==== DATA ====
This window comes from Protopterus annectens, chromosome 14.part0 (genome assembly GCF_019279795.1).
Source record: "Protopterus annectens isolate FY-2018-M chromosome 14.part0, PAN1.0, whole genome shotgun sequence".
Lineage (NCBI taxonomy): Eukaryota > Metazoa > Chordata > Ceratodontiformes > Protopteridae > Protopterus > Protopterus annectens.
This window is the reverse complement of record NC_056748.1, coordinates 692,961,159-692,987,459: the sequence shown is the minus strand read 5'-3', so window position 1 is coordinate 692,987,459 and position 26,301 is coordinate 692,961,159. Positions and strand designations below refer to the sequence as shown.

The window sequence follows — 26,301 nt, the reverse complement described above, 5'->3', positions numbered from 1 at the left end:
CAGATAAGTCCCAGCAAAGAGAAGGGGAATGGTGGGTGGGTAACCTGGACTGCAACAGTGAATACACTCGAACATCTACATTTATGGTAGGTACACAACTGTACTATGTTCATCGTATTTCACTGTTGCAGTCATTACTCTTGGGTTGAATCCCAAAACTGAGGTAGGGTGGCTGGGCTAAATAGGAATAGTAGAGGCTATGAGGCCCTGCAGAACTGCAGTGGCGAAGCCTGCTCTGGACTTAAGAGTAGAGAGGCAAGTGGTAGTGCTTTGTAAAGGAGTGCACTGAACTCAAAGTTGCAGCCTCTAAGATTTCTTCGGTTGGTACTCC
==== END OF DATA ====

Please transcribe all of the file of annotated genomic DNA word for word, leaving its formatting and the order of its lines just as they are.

This window comes from Protopterus annectens, chromosome 14.part0 (genome assembly GCF_019279795.1).
Source record: "Protopterus annectens isolate FY-2018-M chromosome 14.part0, PAN1.0, whole genome shotgun sequence".
Lineage (NCBI taxonomy): Eukaryota > Metazoa > Chordata > Ceratodontiformes > Protopteridae > Protopterus > Protopterus annectens.
This window is the reverse complement of record NC_056748.1, coordinates 692,961,159-692,987,459: the sequence shown is the minus strand read 5'-3', so window position 1 is coordinate 692,987,459 and position 26,301 is coordinate 692,961,159. Positions and strand designations below refer to the sequence as shown.

The window sequence follows — 26,301 nt, the reverse complement described above, 5'->3', positions numbered from 1 at the left end:
CAGATAAGTCCCAGCAAAGAGAAGGGGAATGGTGGGTGGGTAACCTGGACTGCAACAGTGAATACACTCGAACATCTACATTTATGGTAGGTACACAACTGTACTATGTTCATCGTATTTCACTGTTGCAGTCATTACTCTTGGGTTGAATCCCAAAACTGAGGTAGGGTGGCTGGGCTAAATAGGAATAGTAGAGGCTATGAGGCCCTGCAGAACTGCAGTGGCGAAGCCTGCTCTGGACTTAAGAGTAGAGAGGCAAGTGGTAGTGCTTTGTAAAGGAGTGCACTGAACTCAAAGTTGCAGCCTCTAAGATTTCTTCGGTTGGTACTCC